It follows from that decision that the Court jealously guarded the purview, width and breadth of the respective Federal and State lists. No amount of encroachment will be allowed by either the Parliament or the SLA on each other’s powers. Although the offence created by the Parliament in that case falls under public order, which comes under the purview of the Parliament, the Court still viewed that as an encroachment of the SLA’s power to legislate on Islamic matters.

It is therefore clear and obvious that the Court took a strict and stringent approach in determining the rights and powers to legislate of the Parliament and the SLA.

Applying that strict rule, it is my humble opinion that the Kelantan State Legislative Assembly does NOT have the power to legislate on hudud laws or the power to create criminal offences and prescribe “Islamic” punishments for those offences. Matters concerning civil and criminal laws are clearly within the power and purview of the Parliament by virtue of the Federal List.

To allow the Kelantan State Legislative Assembly to enact a law to create hudud offences and prescribe punishment for those offences would amount to the usurpation by the Kelantan State Legislative Assembly of the Parliament’s power to legislate over criminal matters. Applying the strict approach in Mamat bin Daud case, any law passed by the Kelantanese State Legislative Assembly as such would be void for being ultra vires the Federal Constitution.

Is it true that hudud comes within the State List and therefore the SLA has the power to legislate on it? We have to analyse the above State List to answer this question.

Paragraph (i) above concerns family, personal, inheritance and trust matters. That much is clear. Hudud does not come within the ambit of paragraph (i) above.

The bone of contention is paragraph (ii) above. It states that the SLA has the power over the creation and punishment of offences by persons professing the religion of Islam against precepts of that religion, except in regard to matters included in the Federal List.

There are three important points to be made about this provision.

Firstly, the said provision is far narrower than the power given to the Parliament. Paragraph 4 of the Federal List spells out in the widest term possible the power of the Parliament to legislate over “civil and criminal law.” That includes everything under the sun. The only exception is “Islamic personal law relating to marriage, divorce, guardianship, maintenance, adoption, legitimacy, family law, gifts and succession, testate and intestate.” Any other matters would come within the power of the Parliament to legislate.

Contrast that provision to paragraph (ii) above. Paragraph (ii) does not say “Islamic civil and criminal laws.” Nor does it say “the creation and punishment of offences IN the precepts of that religion.” It also contains a very important exception, namely, “except in regard to matters included in the Federal List.”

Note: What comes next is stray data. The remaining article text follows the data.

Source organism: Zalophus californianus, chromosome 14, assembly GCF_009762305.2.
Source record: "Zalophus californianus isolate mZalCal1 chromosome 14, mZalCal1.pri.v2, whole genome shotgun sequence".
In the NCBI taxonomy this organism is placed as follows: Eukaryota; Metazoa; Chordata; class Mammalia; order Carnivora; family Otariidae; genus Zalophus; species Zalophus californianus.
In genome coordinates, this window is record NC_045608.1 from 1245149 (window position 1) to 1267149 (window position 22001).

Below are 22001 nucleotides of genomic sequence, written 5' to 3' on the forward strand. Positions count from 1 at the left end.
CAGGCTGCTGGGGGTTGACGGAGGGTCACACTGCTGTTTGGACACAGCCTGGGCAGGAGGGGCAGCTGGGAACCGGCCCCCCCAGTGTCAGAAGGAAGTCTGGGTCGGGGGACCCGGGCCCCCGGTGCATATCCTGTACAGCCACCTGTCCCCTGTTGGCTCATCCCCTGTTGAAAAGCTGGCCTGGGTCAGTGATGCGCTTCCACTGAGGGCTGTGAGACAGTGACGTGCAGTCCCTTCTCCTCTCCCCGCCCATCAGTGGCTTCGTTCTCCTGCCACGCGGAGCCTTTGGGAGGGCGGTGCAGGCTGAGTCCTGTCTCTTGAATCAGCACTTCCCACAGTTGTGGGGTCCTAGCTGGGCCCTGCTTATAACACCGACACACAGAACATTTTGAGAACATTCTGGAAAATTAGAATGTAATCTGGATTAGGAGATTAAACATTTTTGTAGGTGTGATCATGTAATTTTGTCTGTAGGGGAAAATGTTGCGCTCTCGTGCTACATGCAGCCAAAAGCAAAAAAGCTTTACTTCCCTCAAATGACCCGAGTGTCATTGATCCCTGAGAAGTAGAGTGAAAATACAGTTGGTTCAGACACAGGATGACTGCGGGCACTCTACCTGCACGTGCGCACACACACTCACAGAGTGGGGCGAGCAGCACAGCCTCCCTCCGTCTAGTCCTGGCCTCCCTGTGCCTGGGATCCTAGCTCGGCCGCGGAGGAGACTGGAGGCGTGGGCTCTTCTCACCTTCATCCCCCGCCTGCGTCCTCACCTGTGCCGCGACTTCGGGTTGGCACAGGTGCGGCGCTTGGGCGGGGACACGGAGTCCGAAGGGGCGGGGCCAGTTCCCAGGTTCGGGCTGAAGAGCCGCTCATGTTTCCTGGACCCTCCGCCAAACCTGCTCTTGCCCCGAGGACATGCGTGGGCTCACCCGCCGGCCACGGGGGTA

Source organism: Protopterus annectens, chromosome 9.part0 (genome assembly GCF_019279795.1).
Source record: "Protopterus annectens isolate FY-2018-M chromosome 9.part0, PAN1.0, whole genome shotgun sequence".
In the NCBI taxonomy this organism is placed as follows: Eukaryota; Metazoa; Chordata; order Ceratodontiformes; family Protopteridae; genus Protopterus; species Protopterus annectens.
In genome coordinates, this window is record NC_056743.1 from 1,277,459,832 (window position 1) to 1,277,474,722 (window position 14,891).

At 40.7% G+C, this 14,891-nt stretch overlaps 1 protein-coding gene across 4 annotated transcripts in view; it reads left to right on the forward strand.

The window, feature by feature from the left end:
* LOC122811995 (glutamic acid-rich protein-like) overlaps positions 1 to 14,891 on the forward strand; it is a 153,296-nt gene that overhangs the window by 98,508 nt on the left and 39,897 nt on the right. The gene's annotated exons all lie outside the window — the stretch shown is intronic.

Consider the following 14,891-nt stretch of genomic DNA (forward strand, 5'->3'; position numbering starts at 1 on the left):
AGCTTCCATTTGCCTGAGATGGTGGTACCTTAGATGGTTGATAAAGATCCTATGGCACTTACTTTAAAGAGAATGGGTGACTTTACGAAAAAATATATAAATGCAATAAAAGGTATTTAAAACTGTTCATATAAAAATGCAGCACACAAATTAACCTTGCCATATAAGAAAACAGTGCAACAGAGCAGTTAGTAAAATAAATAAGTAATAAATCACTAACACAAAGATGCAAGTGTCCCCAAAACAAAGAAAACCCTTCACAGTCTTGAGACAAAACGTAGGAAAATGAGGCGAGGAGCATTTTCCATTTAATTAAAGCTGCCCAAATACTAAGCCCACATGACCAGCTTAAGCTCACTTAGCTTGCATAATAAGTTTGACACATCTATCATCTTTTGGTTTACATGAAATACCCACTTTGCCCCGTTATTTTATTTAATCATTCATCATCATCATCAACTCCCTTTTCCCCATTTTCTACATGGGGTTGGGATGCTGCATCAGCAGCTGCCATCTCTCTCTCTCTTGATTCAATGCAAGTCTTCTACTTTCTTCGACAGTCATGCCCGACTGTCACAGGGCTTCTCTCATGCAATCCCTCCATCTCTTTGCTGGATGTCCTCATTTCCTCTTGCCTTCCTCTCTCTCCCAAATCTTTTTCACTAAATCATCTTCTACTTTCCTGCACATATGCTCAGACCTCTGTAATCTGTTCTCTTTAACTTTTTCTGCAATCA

That brings me to my second point. Paragraph (ii) above only gives the SLA power to create and punish offences AGAINST the precepts of Islam. It does not give power to the SLA to create and punish offences IN the precepts of Islam. The established hudud offences, namely, murder, adultery, slander and theft are not offences against the precepts of Islam. They are offences within or in accordance with the precepts of Islam.

The failure to observe and appreciate this aspect of the provision has often led to a misconception that the State has the power to create any kind of offences as long as those offences are regarded as offences IN Islam. That is entirely wrong.

No less than our Federal Court, in Sulaiman Bin Takrib v Kerajaan Negeri Trengganu & Anor has, with respect, fallen into such interpretational misdeed when it held that the SLA had power to create offences “against the precepts of Islam” although by doing so, a criminal offence would be create so long as no such offence has been created by the Parliament. Former Chief Justice Abdul Hamid in his judgment says:

“In the instant case, as the offences are offences against the precept of Islam, as there are no similar offences in the federal law and the impugned offences specifically cover Muslims only and pertaining to Islam only, clearly it cannot be argued that they are “criminal law” as envisage by the Constitution.”

It has been my absolute pleasure and honour to have appeared before the learned CJ on some occasions. FCJ Abdul Hamid was a learned Judge for whom I have the highest of respect. However, his Lordship’s test in the above case is, in my humble opinion, wholly unsatisfactory.

The test is not whether there has been an offence created by the Parliament on the issue at hand. Rather the test is whether the offence created by the State Legislative Assembly is “against the precepts of Islam.” In this respect, offences AGAINST the precepts of Islam are totally different in nature and manifestation from offences IN the precepts of Islam.

This brings me to my third point. Paragraph (ii) above clearly prohibits the SLA from legislating on matters which “are included in the Federal list.” How clearer can that be? Is there any ambiguity there?

The prohibition is as clear as daylight. As long as the matter sought to be legislated by the SLA is included in the Federal list, the SLA is prohibited from legislating on it. That prohibition is absolute. Applying Mamat bin Daud above, that prohibition must be strictly observed. It does not say the prohibition only applies if the matters are included in the Federal list and they have been legislated by the Parliament. CJ Abdul Hamid is wrong in Sulaiman Takrib case in this respect.

It is clear therefore that the State list does not vest the Kelantan State Legislative Assembly, or any other SLA for that matter, the power to pass hudud laws or to create criminal offences. The law passed by the Kelantan State Legislative Assembly on hudud, in my humble opinion, is void for being ultra vires the Federal Constitution.